Monday, July 30, 2012

Welcome to once great Britain!

I was shaken as the Gautrain pulled into Sandton terminus. Yes, the engineering was wonderful – but what was wrong?  The track levelling felt as if the London Underground gremlins had had a hand in the construction.  We were going quite slowly, but still we shook, rattled and rolled.

And that got me thinking about the gremlins.  London Transport has one of the world’s first underground railways, and it shows.  The track needs levelling. They provide grab handles for the standing multitude.  Are they necessary? Yeeess! I don’t know why there isn’t a mass revolt, but perhaps it is that the Brits don’t like making a fuss. 

It is all the more surprising when you think how many of them nip over to France for the weekend. Paris has two Metros, one riding on steel wheels and the other on rubber. The steel-wheeled one is good, smooth and quite fast as a result.  The rubber-shod one is smoother still, and you wonder why no-one else seems to have thought of this sooner.

But Britain seems convinced that she knows best. If her commuters can be thrown around without complaint, well then, throw them around!  The same lack of leadership seems to have pervaded the Olympic Games.  I was persuaded to watch the opening ceremony.  I nearly threw up when an assortment of children in varicoloured nightdresses appeared, and shrilled the National Anthem! Where were the massed bands of the Royal Marines? Where were the choirs that can fill the Albert Hall with sound?  Where was the thrill?  Instead, there was unmitigated schmaltz – “Aren’t they cute?  And did you see Tommy Jenkins? He wet his pants it was so exciting!”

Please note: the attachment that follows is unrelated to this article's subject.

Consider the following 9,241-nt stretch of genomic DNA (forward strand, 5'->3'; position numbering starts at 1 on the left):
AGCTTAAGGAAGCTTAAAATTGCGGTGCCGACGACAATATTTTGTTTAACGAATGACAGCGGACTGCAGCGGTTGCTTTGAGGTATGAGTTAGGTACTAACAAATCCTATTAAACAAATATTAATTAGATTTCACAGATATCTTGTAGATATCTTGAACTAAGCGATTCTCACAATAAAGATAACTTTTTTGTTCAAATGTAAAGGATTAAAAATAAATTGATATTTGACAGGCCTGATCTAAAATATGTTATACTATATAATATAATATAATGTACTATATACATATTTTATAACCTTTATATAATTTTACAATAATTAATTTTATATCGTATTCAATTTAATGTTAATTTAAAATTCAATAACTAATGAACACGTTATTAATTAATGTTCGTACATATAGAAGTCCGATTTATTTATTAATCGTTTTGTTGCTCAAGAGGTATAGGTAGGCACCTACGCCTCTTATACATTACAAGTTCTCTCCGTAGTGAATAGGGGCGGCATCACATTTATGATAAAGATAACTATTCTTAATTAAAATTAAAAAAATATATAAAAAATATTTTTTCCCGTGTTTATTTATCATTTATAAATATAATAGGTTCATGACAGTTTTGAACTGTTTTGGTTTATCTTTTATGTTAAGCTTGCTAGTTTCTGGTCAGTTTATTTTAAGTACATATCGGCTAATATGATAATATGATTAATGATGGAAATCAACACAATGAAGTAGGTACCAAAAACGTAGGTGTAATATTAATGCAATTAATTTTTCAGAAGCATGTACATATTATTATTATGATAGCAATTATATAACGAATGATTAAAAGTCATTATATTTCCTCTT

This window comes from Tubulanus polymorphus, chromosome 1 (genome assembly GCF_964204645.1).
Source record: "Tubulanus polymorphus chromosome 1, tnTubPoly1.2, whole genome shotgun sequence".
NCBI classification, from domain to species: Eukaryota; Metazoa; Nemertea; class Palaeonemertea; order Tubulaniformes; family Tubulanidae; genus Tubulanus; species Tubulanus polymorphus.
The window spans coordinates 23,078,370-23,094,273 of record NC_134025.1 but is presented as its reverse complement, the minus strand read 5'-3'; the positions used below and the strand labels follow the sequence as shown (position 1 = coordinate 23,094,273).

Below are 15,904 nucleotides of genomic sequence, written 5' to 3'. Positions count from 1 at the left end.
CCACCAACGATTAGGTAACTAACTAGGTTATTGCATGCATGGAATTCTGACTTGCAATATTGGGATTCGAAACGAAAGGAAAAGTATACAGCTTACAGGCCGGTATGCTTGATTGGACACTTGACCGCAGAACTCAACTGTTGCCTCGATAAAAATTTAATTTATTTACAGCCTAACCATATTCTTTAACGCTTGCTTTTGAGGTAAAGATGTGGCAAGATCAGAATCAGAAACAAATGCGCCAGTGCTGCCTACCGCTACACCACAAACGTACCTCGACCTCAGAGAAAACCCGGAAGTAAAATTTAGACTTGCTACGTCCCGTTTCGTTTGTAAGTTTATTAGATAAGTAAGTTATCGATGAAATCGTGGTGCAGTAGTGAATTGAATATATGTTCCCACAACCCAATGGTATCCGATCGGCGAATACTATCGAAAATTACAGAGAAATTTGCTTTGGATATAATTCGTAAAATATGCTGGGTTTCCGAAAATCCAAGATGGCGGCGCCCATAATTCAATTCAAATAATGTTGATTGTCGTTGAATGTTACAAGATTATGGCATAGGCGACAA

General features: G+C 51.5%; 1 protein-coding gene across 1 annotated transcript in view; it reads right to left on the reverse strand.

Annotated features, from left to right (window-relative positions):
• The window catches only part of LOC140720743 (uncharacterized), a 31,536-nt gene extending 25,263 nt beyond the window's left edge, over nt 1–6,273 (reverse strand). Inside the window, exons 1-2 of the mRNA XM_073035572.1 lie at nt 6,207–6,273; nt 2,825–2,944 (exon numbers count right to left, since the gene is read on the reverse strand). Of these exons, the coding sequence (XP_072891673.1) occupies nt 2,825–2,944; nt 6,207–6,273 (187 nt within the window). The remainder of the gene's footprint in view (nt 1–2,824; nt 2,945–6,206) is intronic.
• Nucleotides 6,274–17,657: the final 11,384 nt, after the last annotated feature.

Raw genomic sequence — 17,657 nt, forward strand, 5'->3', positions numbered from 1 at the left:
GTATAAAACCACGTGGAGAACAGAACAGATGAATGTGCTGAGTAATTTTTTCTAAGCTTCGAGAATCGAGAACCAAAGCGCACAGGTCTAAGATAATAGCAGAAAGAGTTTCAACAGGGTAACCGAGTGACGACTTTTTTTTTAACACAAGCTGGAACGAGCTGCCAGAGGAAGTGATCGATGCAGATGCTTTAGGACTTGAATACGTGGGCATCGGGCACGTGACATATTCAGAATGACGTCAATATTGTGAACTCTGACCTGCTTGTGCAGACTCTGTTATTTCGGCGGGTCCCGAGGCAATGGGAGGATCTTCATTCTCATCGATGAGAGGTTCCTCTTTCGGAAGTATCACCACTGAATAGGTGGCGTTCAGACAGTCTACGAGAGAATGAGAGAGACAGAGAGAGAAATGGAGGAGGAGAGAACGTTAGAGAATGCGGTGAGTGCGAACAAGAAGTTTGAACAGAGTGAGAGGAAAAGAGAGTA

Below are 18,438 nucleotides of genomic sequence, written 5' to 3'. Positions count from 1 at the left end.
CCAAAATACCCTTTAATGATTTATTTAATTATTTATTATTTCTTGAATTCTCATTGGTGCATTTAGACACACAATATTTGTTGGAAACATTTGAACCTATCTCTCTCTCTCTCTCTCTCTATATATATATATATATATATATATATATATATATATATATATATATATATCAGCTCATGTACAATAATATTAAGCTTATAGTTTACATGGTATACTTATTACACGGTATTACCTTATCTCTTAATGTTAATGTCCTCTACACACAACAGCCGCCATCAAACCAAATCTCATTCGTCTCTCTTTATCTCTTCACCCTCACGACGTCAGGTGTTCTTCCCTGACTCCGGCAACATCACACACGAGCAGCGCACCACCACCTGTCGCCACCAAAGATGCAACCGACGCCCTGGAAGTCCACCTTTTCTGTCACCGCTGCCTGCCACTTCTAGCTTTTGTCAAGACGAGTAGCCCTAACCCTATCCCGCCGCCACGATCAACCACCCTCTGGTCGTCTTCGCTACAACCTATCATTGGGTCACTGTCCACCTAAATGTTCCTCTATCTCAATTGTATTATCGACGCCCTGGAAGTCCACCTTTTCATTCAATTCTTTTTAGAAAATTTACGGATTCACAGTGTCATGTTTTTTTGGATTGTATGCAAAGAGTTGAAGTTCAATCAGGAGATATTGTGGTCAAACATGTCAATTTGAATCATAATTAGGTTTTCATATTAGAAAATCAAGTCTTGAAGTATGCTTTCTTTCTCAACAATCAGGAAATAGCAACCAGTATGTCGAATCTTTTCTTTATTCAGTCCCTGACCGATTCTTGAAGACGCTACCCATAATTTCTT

Then we were treated to dancing nurses and more children in hospital beds, in celebration of Britain’s greatest achievement, the National Health Service.  What a real thrill! (Sarc.) I suppose Health and Safety ruled against one thousand pipers blasting away, on grounds of possible ear damage.

Il Trovatore was clearly the ‘inspiration’ for the British worker at the forges, making the rings that are the Olympic trademark.  It was somewhat more inspired and inspiring than what was supposed to be Britain’s greatest musical achievement, Tubular Bells. Purlees! The parents of my grandchildren were still in their cradles when Oldfield burst on the scene, then disappeared, we thought for good.

Ceremonies in Britain used to be pageants to remember.  It was one thing they used to be able to do really well.  The great State occasions, with Her Majesty smiling benignly from her gilded coach.  This time she was allowed what I think is referred to as a ‘cameo appearance’, a walk-on, walk-off part of minimal importance. Oh yes, and her effigy was dropped from her incoming helicopter. Shall I be kind, and say she looked decidedly underwhelmed?

Great, Britain may have been – but the Olympic opening showed that she has well and truly lost it.  

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